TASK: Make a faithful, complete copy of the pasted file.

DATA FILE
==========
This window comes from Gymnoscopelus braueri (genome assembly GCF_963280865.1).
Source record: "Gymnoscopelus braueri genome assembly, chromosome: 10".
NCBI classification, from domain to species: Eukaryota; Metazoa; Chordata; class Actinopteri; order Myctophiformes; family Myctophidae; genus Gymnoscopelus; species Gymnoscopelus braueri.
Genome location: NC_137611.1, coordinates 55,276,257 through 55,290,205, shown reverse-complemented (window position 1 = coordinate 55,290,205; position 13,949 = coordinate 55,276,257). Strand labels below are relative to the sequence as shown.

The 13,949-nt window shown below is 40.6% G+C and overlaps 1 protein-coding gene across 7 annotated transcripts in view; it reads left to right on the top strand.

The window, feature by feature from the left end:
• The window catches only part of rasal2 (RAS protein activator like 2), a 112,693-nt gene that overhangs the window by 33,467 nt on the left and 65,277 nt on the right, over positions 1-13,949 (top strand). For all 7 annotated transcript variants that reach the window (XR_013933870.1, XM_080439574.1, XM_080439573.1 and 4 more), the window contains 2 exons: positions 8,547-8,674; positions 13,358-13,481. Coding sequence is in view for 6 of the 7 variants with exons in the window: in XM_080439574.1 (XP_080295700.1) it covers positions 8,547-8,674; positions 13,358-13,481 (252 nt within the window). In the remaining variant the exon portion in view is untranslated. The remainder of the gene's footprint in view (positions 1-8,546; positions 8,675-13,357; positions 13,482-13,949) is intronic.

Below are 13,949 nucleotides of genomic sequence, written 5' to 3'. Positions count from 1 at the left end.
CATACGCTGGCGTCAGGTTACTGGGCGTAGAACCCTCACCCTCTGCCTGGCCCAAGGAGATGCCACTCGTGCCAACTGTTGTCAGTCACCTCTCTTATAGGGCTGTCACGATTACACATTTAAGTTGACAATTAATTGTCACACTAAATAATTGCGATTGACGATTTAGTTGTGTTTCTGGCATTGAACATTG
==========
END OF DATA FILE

This window comes from Gymnoscopelus braueri (genome assembly GCF_963280865.1).
Source record: "Gymnoscopelus braueri genome assembly, chromosome: 10".
NCBI classification, from domain to species: Eukaryota; Metazoa; Chordata; class Actinopteri; order Myctophiformes; family Myctophidae; genus Gymnoscopelus; species Gymnoscopelus braueri.
Genome location: NC_137611.1, coordinates 55,276,257 through 55,290,205, shown reverse-complemented (window position 1 = coordinate 55,290,205; position 13,949 = coordinate 55,276,257). Strand labels below are relative to the sequence as shown.

The 13,949-nt window shown below is 40.6% G+C and overlaps 1 protein-coding gene across 7 annotated transcripts in view; it reads left to right on the top strand.

The window, feature by feature from the left end:
• The window catches only part of rasal2 (RAS protein activator like 2), a 112,693-nt gene that overhangs the window by 33,467 nt on the left and 65,277 nt on the right, over positions 1-13,949 (top strand). For all 7 annotated transcript variants that reach the window (XR_013933870.1, XM_080439574.1, XM_080439573.1 and 4 more), the window contains 2 exons: positions 8,547-8,674; positions 13,358-13,481. Coding sequence is in view for 6 of the 7 variants with exons in the window: in XM_080439574.1 (XP_080295700.1) it covers positions 8,547-8,674; positions 13,358-13,481 (252 nt within the window). In the remaining variant the exon portion in view is untranslated. The remainder of the gene's footprint in view (positions 1-8,546; positions 8,675-13,357; positions 13,482-13,949) is intronic.

Below are 13,949 nucleotides of genomic sequence, written 5' to 3'. Positions count from 1 at the left end.
CATACGCTGGCGTCAGGTTACTGGGCGTAGAACCCTCACCCTCTGCCTGGCCCAAGGAGATGCCACTCGTGCCAACTGTTGTCAGTCACCTCTCTTATAGGGCTGTCACGATTACACATTTAAGTTGACAATTAATTGTCACACTAAATAATTGCGATTGACGATTTAGTTGTGTTTCTGGCATTGAACATTG